There is no doubt that, since the Second World War, it has been the desire of every parent that his or her children should enjoy a better life than he or she had. Back before the early industrial revolution, in an agrarian society, dire poverty was accepted as a way of life. The poor, or indeed the well-off, did not have high expectations and resigned themselves to their destined life. It was only through machinery that one could be more productive and therefore earn more and start to move away from poverty.
Today, as a member of the European Union, our country not only aspires that the following year will be better than the previous one, it expects its quality of life to be on par with that of other member states. This can only be achieved through a higher level of economic growth than our wealthy neighbours. For example, if our country were to have merely the same economic growth rate as Germany, the gap between our two countries would actually widen and relative poverty on a European scale would increase.
What we need is to increase the rate of economic growth by managing to produce more goods and services than the previous year, thus yielding a higher income. That is all. The trick is to know how to achieve this.
Our country will flourish with more investment. Statistics reveal that the portion of the GDP that is going towards fixed investment (buildings and machinery) is decreasing, which threatens low growth for the future and makes the creation of thousands of jobs a mere dream. This is where the country is failing, with investment down from 30 per cent to 15 per cent. And it is why the Labour Party has been campaigning against the bureaucracy that hinders investment and the corruption that holds back government operations.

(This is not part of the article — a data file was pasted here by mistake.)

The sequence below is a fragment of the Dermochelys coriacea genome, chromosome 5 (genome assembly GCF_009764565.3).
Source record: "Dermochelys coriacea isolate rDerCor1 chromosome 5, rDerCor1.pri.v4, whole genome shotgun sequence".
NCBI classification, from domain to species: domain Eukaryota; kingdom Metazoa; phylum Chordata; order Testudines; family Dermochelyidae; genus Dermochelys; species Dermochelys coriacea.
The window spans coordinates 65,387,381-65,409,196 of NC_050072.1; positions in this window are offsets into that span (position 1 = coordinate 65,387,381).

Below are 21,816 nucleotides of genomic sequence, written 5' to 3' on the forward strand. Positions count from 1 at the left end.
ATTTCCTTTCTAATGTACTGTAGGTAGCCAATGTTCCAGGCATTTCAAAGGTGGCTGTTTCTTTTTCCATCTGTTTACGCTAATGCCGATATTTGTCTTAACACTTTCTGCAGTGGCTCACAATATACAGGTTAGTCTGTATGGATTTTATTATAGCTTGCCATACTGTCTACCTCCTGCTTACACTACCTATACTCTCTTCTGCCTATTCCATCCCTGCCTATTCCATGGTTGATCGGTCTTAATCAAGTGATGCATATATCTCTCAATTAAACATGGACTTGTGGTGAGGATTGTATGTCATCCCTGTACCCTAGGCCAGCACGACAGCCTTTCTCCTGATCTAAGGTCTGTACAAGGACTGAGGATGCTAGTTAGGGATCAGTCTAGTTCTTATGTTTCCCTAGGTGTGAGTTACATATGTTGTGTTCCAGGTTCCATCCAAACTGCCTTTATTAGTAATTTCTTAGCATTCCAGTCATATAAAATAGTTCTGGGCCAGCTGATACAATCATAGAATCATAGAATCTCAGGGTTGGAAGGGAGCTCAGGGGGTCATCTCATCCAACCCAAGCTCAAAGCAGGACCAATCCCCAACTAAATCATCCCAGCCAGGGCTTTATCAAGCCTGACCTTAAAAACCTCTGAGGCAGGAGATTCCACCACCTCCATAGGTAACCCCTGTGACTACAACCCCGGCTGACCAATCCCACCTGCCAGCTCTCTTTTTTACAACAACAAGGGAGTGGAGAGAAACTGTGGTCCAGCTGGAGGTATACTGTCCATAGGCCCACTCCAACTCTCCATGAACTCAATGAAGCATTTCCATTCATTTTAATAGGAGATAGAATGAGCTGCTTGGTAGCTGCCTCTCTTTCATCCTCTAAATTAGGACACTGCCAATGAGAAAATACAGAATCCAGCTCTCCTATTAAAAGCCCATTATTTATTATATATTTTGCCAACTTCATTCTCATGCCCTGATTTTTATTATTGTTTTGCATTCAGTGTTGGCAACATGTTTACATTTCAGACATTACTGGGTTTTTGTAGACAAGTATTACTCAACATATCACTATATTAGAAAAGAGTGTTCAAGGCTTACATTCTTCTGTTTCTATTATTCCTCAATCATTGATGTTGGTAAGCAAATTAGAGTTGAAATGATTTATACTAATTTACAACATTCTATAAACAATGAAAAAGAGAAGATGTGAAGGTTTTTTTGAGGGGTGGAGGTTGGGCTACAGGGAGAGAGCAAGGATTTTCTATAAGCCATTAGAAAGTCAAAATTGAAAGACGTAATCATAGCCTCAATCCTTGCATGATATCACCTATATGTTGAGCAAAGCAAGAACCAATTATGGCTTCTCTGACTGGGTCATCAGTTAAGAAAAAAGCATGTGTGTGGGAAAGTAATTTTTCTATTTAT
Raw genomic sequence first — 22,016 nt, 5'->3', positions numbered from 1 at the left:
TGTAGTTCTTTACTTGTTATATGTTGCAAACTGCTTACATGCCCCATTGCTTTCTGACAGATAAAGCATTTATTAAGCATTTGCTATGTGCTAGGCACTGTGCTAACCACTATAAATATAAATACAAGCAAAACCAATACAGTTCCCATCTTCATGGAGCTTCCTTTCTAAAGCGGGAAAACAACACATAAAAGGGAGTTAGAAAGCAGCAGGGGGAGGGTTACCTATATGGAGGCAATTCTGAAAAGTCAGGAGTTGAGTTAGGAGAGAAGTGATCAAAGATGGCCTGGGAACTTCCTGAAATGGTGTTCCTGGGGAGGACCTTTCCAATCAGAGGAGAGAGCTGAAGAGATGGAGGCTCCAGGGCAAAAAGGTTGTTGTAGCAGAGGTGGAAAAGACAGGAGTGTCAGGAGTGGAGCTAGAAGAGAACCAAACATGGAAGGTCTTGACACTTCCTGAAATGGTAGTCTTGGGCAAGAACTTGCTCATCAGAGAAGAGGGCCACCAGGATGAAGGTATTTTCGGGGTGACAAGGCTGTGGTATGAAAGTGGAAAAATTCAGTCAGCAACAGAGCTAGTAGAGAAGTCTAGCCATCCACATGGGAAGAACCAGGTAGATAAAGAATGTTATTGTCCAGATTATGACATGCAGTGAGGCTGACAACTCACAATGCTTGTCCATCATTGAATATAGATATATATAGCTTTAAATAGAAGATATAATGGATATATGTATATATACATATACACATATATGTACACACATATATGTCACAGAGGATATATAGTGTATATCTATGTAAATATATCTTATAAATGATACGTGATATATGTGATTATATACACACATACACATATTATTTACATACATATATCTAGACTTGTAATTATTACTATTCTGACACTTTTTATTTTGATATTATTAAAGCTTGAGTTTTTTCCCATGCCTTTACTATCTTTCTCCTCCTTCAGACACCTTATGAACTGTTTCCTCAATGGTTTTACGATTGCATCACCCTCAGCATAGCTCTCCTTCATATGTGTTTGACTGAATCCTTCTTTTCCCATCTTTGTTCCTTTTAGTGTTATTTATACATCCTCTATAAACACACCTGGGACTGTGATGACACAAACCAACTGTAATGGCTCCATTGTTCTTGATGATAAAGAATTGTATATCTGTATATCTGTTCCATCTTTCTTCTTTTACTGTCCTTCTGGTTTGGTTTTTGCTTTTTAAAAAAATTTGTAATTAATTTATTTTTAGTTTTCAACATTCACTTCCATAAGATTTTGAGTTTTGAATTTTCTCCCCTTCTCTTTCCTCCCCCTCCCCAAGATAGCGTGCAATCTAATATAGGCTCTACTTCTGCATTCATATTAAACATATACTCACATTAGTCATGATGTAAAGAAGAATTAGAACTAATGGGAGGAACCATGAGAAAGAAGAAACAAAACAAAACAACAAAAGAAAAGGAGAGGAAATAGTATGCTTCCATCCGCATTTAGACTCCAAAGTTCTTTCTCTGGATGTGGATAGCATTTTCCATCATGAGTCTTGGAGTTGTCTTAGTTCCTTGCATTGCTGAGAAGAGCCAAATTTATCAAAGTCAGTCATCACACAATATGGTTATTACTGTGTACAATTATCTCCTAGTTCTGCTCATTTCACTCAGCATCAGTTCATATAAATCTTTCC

One feature particular to Malta is the activity rate, which is one of the lowest among EU member states, presently at 60 per cent of all those of working age. Our goal is to achieve 75 per cent in 10 years, which translates to around 30,000 to 40,000 people employed. The economy will benefit from both the contributions these workers will pay in tax and National Insurance on their income and their expenditure for their households. Above all, they will enjoy a better quality of life for themselves and for their families. Labour’s promise of free childcare is just one initiative to raise labour market participation towards economic growth.
Another plan is to increase efficiency to accelerate economic growth. Not every worker and not every machine has the same capacity or efficiency. Studies show that, in the case of workers, efficiency increases considerably through natural and learned skills. Here again, Malta has problems. The highest rate of early school leavers and the low number of qualified engineers and scientists are two problems we have to tackle. The number of graduates each year is still relatively low. We want to invest in our youth through the European Union’s Youth Guarantee for training, education or work.
Research and improved technology means we can produce more, using less energy and at lower cost. The lack of an energy plan for the country has meant more use of oil with inefficient machines. Labour’s proposal, to use modern technology that uses less energy, is estimated to save €187 million each year. All three sectors – industrial, commercial and domestic – will get a boost. For families it means electricity bills coming down by 25 per cent on average next year. For some the reduction will be even greater.
These are just some of many proposals to help the country’s economy grow and prosper. The measures are aimed at benefiting everyone. Labour has clear ideas about the economy it wants to deliver. I hope you will give us your support on Saturday and enable us to get to work.
– Malta Independent : Sunday, 03 March 2013